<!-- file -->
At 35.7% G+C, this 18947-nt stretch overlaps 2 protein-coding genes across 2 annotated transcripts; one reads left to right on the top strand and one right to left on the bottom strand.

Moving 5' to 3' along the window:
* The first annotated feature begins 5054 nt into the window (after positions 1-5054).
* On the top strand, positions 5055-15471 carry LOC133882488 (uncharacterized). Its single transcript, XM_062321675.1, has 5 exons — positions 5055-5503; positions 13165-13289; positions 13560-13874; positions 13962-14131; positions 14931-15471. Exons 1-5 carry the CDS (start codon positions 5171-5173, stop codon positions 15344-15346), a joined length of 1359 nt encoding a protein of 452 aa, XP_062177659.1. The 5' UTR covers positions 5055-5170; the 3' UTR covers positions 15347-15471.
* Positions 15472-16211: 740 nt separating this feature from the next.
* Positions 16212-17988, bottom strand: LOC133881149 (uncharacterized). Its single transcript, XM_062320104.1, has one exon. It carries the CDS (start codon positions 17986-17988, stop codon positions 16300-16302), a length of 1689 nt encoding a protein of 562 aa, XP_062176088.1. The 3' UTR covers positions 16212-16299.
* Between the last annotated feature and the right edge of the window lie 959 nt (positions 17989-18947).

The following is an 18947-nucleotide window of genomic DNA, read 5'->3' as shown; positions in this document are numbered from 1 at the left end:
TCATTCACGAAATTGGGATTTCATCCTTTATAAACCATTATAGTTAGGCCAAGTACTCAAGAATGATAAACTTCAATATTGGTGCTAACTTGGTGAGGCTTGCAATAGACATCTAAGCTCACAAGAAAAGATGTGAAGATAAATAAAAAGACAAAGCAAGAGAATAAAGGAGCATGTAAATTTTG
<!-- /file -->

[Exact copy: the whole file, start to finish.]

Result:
At 35.7% G+C, this 18947-nt stretch overlaps 2 protein-coding genes across 2 annotated transcripts; one reads left to right on the top strand and one right to left on the bottom strand.

Moving 5' to 3' along the window:
* The first annotated feature begins 5054 nt into the window (after positions 1-5054).
* On the top strand, positions 5055-15471 carry LOC133882488 (uncharacterized). Its single transcript, XM_062321675.1, has 5 exons — positions 5055-5503; positions 13165-13289; positions 13560-13874; positions 13962-14131; positions 14931-15471. Exons 1-5 carry the CDS (start codon positions 5171-5173, stop codon positions 15344-15346), a joined length of 1359 nt encoding a protein of 452 aa, XP_062177659.1. The 5' UTR covers positions 5055-5170; the 3' UTR covers positions 15347-15471.
* Positions 15472-16211: 740 nt separating this feature from the next.
* Positions 16212-17988, bottom strand: LOC133881149 (uncharacterized). Its single transcript, XM_062320104.1, has one exon. It carries the CDS (start codon positions 17986-17988, stop codon positions 16300-16302), a length of 1689 nt encoding a protein of 562 aa, XP_062176088.1. The 3' UTR covers positions 16212-16299.
* Between the last annotated feature and the right edge of the window lie 959 nt (positions 17989-18947).

The following is an 18947-nucleotide window of genomic DNA, read 5'->3' as shown; positions in this document are numbered from 1 at the left end:
TCATTCACGAAATTGGGATTTCATCCTTTATAAACCATTATAGTTAGGCCAAGTACTCAAGAATGATAAACTTCAATATTGGTGCTAACTTGGTGAGGCTTGCAATAGACATCTAAGCTCACAAGAAAAGATGTGAAGATAAATAAAAAGACAAAGCAAGAGAATAAAGGAGCATGTAAATTTTG